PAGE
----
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Current time:0:00Total duration:2:25

Video transcript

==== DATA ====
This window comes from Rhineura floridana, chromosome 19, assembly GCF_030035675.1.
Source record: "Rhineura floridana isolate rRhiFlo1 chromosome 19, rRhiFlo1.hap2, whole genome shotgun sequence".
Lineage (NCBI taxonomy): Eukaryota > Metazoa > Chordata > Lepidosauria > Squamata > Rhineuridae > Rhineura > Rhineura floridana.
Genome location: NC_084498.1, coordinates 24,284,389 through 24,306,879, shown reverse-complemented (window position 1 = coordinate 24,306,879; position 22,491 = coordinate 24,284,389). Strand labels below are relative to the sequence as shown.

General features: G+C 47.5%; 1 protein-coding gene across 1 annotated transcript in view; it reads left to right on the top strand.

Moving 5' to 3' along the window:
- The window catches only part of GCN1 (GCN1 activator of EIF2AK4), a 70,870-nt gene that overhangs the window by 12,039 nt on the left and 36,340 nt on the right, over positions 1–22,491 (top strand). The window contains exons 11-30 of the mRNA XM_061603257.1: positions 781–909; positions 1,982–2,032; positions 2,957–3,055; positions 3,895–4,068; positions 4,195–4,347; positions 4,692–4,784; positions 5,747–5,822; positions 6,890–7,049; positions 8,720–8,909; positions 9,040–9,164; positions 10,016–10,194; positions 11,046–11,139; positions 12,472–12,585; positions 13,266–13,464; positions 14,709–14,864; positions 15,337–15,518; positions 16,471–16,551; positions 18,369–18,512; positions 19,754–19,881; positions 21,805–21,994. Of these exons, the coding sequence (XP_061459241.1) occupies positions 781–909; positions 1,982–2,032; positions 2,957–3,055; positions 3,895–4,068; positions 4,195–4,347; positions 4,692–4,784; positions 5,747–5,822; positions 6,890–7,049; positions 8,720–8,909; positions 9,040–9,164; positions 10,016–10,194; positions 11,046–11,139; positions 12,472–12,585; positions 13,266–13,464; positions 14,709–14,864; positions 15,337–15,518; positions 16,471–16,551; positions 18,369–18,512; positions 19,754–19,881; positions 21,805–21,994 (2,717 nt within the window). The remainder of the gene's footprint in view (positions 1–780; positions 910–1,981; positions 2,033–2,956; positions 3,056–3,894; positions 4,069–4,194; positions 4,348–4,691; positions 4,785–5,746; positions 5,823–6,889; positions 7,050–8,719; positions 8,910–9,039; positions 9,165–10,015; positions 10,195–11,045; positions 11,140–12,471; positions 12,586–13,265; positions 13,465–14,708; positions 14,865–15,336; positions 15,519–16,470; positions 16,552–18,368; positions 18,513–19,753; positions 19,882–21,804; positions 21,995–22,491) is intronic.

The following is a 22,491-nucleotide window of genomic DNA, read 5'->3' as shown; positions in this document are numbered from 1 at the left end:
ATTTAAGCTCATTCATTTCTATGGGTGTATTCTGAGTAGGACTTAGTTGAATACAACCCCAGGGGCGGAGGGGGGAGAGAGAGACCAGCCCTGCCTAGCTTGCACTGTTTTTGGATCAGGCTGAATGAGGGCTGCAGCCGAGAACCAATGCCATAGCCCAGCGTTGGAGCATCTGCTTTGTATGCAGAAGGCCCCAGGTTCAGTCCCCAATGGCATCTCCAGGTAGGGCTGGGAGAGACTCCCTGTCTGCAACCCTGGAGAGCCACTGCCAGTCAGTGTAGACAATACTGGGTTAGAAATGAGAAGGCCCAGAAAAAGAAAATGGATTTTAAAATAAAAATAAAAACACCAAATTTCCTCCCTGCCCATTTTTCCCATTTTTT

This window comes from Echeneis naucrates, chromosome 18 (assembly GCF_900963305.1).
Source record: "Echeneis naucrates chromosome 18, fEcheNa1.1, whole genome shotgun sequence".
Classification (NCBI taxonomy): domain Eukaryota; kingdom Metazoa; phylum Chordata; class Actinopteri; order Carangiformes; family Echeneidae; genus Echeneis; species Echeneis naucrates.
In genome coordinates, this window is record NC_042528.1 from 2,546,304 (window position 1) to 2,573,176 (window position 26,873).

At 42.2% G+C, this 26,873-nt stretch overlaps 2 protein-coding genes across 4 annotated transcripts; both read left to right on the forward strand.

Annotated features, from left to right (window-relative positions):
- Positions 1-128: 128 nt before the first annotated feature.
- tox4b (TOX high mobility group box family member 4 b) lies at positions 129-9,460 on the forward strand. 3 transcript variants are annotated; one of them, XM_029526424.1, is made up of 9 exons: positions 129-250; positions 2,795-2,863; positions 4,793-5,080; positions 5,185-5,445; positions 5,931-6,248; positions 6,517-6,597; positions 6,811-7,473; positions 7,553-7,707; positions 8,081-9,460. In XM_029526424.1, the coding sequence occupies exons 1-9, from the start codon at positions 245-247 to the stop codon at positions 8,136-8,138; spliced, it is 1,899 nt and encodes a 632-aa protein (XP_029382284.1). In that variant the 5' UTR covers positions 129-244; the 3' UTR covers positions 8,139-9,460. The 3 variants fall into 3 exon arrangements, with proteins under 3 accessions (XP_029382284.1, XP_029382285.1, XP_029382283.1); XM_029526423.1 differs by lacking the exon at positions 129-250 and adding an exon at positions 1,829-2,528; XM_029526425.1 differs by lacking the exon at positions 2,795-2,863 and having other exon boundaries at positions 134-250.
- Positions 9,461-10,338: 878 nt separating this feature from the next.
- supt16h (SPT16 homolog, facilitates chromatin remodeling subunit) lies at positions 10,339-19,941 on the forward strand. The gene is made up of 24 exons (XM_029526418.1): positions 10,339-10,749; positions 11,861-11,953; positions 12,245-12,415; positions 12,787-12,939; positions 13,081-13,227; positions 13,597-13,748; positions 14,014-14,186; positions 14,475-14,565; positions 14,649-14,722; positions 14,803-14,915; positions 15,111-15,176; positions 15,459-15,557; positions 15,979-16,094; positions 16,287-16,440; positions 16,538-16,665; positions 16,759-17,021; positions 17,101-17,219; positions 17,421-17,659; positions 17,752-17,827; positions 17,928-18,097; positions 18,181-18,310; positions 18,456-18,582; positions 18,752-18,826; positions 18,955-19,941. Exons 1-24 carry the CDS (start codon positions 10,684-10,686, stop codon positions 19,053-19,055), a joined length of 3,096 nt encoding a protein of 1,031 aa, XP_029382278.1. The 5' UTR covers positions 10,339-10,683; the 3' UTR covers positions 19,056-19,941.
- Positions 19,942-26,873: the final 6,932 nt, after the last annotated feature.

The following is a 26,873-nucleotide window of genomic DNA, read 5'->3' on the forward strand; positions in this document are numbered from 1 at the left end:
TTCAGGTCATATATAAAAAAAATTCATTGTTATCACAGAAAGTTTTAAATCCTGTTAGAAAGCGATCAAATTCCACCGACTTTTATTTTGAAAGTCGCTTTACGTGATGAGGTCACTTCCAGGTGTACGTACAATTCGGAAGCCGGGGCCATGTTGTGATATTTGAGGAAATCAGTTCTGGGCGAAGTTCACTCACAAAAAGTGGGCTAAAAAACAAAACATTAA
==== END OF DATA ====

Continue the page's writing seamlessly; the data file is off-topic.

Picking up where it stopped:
the solution was found by another British mathematician in cryptographer Clifford Cox Cox needed to construct a special kind of one-way function called a trapdoor one-way function this is a function that is easy to compute in one direction get difficult to reverse unless you have special information called the trapdoor for this he turned to modular exponentiation which we introduced as clock arithmetic in the diffie-hellman key exchange as follows take a number raise it to some exponent divided by the modulus and output the remainder this can be used to encrypt a message as follows imagine Bob has a message which is converted into a number M he then multiplies his number by itself e times where E is a public exponent then he divides the result by a random number N and outputs the remainder of the division this results in some numbers see this calculation is easy to perform however given only C E and n it is much more difficult to determine which M was used because we'd have to resort to some form of trial and error so this is our one-way function that we can apply to M easy to perform but difficult to reverse it is our mathematical lock now what about the key the key is the trapdoor some piece of information that makes it easy to reverse the encryption we need to raise C to some other exponent say D which will undo the initial operation applied to M and return the original message M so both operations together is the same as M to the power of E all raised to the power of D which is the same as M to the power of e times D e is the encryption D is the decryption therefore we need a way for Alice to construct e and D which makes it difficult for anyone else to find D this requires a second one-way function which is used for generating D and for this he looked back to Euclid over